Congress has averted a government shutdown today while providing $10 billion in assistance for ag disasters that have occurred over last year and this year. The aid was included in the stopgap funding bill that President Biden signed into law Thursday night.
The eligible disasters include the drought that has ravaged much of the West and northern Plains, the freeze that destroyed Texas citrus crops this winter, and last year’s derecho in Iowa. Smoke-tainted wine grapes in California also are covered.
The top Republican on the House Ag Committee, Glenn “GT” Thompson of Pennsylvania, voted for the bill that includes the disaster aid. However, most other GOP members of both the Senate and House Ag committees opposed it, including Senate Ag’s ranking member, John Boozman of Arkansas.
Take note: Some 81% of the West and 44% of the central and northern Plains are currently in severe (D2) drought or worse, according to the latest U.S. Drought Monitor. (Orange, red and crimson areas in the map above are in D2-D4 drought.) To be eligible for aid, a producer’s county must be in D2 drought for at least eight consecutive weeks.
The disaster provisions originated in the House in an earlier version of the bill that included an increase in the federal debt ceiling that Senate Republicans opposed.
Checkoff lawsuit proceeds
A federal judge in Washington, D.C., has denied USDA’s motion to dismiss a challenge to its administration of the beef checkoff program. The decision allows the lawsuit to go forward.
R-CALF USA sued the department in September over memorandums of understanding that USDA entered into with state beef councils that were later upheld by the 9th U.S. Circuit Court of Appeals.
But the group's new complaint says the MOUs with state programs should be declared unlawful because USDA did not seek notice and comment first.
Keep in mind: R-CALF still has to jump through some hoops before it can argue the merits of the case before U.S. District Judge Randolph Moss. In his opinion, the judge said R-CALF had “adequately alleged the elements of associational standing,” but ordered more briefing on the “factual question whether R-CALF actually has standing.”
Moss said R-CALF faces a “tall order.” The group must prove "that at least one named member has suffered or will suffer a concrete injury-in-fact that is fairly traceable to the procedural wrongs alleged in the complaint and that a favorable decision is likely to redress such injury.”
ASF vaccine holds promise for Dominican Republic, Haiti
USDA’s announcement of a vaccine breakthrough to protect hogs against the Asian strain of African swine fever may also prove effective against the strain infecting pigs in the Dominican Republic and Haiti. However, more research will be needed, USDA officials tell Agri-Pulse.
The latter strain is closely related to the strains currently impacting Asia and Europe, a spokesperson for the Animal and Plant Health Inspection Service said, adding, “We have not identified any mutation that would impact virulence or antigenic properties.”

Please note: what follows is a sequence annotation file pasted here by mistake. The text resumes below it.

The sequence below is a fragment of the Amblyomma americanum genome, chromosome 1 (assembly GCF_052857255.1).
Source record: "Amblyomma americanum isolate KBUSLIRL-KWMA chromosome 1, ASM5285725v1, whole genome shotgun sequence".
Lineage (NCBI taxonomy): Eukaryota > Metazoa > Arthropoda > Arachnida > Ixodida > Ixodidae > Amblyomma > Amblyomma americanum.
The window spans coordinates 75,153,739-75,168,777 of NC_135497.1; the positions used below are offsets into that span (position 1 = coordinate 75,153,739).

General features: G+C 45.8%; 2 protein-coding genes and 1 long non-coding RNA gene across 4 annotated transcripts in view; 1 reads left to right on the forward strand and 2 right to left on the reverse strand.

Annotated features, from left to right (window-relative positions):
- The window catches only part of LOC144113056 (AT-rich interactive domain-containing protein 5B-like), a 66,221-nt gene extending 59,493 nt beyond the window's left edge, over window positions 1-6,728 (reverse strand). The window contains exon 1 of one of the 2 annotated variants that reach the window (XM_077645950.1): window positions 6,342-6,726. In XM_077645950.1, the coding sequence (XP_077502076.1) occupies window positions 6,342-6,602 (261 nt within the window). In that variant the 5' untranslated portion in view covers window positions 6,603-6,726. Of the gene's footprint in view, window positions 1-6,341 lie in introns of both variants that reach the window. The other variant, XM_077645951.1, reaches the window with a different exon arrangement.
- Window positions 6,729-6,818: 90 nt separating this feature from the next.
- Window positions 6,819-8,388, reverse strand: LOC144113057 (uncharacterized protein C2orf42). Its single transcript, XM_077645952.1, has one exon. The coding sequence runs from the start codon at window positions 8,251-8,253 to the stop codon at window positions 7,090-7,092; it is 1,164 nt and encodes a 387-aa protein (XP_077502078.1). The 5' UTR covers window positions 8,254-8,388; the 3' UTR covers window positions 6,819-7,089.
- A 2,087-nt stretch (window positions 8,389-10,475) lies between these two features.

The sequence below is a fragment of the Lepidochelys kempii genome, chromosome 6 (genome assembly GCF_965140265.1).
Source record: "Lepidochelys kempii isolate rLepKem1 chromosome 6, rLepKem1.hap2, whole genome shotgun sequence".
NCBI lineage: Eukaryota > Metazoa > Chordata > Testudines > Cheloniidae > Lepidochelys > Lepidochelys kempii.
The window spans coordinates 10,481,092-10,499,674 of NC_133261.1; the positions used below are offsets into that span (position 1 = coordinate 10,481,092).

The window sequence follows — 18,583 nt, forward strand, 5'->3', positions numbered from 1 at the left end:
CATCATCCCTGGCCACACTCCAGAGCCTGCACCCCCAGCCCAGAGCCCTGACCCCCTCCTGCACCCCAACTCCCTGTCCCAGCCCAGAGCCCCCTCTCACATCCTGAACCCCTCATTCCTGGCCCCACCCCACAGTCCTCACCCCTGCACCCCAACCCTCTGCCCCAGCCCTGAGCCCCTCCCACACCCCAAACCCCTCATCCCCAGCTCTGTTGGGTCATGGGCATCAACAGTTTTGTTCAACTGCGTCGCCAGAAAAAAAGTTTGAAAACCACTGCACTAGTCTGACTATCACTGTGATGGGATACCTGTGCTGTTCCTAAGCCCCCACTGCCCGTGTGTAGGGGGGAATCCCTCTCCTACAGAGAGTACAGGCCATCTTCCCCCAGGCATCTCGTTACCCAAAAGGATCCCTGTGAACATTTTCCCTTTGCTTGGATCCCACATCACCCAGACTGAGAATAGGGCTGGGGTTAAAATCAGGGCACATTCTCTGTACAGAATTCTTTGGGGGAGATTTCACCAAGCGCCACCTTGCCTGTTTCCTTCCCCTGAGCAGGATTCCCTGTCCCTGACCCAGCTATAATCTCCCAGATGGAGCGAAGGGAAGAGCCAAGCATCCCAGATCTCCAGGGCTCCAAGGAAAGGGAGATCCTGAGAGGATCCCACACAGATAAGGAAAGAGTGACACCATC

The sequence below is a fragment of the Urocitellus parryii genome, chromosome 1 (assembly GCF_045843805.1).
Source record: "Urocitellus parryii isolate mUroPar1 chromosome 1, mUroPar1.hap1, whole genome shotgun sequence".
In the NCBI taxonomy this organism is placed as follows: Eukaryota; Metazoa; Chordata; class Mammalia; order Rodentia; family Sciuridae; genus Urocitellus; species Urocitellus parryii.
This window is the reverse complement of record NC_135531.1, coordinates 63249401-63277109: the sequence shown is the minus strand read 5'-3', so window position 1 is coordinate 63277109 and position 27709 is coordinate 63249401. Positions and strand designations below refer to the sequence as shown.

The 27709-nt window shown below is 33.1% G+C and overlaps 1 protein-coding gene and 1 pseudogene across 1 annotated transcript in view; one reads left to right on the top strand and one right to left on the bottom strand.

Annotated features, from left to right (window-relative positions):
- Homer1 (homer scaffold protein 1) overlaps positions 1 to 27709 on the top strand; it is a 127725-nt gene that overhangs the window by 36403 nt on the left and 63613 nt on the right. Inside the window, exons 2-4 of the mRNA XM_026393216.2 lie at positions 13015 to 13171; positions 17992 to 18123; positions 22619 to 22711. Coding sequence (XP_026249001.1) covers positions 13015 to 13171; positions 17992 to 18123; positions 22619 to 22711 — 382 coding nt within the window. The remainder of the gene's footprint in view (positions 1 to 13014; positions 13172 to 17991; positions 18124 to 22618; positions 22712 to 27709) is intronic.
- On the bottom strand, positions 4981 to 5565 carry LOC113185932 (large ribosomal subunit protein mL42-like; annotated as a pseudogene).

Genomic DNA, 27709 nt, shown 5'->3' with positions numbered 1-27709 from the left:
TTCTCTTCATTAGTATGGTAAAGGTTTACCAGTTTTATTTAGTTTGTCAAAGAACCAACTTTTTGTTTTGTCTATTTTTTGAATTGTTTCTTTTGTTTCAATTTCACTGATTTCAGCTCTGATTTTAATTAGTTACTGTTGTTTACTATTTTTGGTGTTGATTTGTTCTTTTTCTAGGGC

Paul Sundberg, executive director of the Swine Health Information Center, tells Agri-Pulse: “The expectation is that the vaccine candidate talked about today would be effective, but until there are vaccine trials done on the island with that vaccine, those pigs and those conditions, nobody can say with 100% surety.”
Senate confirms Stone-Manning to be BLM director
The Senate confirmed Tracy Stone-Manning to lead the Bureau of Land Management on a party-line vote Thursday night following an emotional debate over her role in a tree-spiking incident more than 30 years ago. All 50 Democrats voted to confirm, and five Republicans did not vote.
Republicans accused Stone-Manning of lying to the Senate Energy and Natural Resources Committee when she said she was not involved in the spiking of trees in the Clearwater National Forest in Idaho.
“I don’t want an ecoterrorist as my state’s landlord,” Alaska Republican Dan Sullivan said.
Montana Democrat Jon Tester, for whom Stone-Manning worked as a regional director, said she had “done nothing wrong” and that she would be good for the BLM. “She can get the job done,” Tester said. “She can bring people together of all political ilks, and she can do what's best for the American people.”
US rice exports get boost from Iraq trade
US rice exports were strong in late September, thanks to major shipments to Iraq, according to the latest weekly trade data released Thursday by USDA’s Foreign Agricultural Service. The U.S. shipped 54,800 metric tons of rice to Iraq in the week of Sept. 17-23, and most of that grain — 43,100 — was purchased by the Iraqi government.
Total U.S. rice exports for the seven-day period were up 29% from the prior four-week average, according to the FAS. U.S. net sales of rice were also strong for the week, but Japan was the biggest buyer, taking 39,300 tons for delivery in the 2021-22 marketing year. Taiwan was the second largest customer, contracting to buy 12,000 tons.
Also of note: China continued strong purchases of U.S. soybeans for 2021-22 delivery, according to the new trade data. Chinese buyers bought 776,500 tons of U.S. soybeans for the week of Sept. 17-23.
He said it. "Inclusion of these provisions is the fastest way to get this critical assistance out the door to our producers, and it will bring more producers into the crop insurance program.” - House Ag Committee Chairman David Scott, D-Ga., on the $10 billion in ag disaster aid in the continuing resolution passed Thursday.
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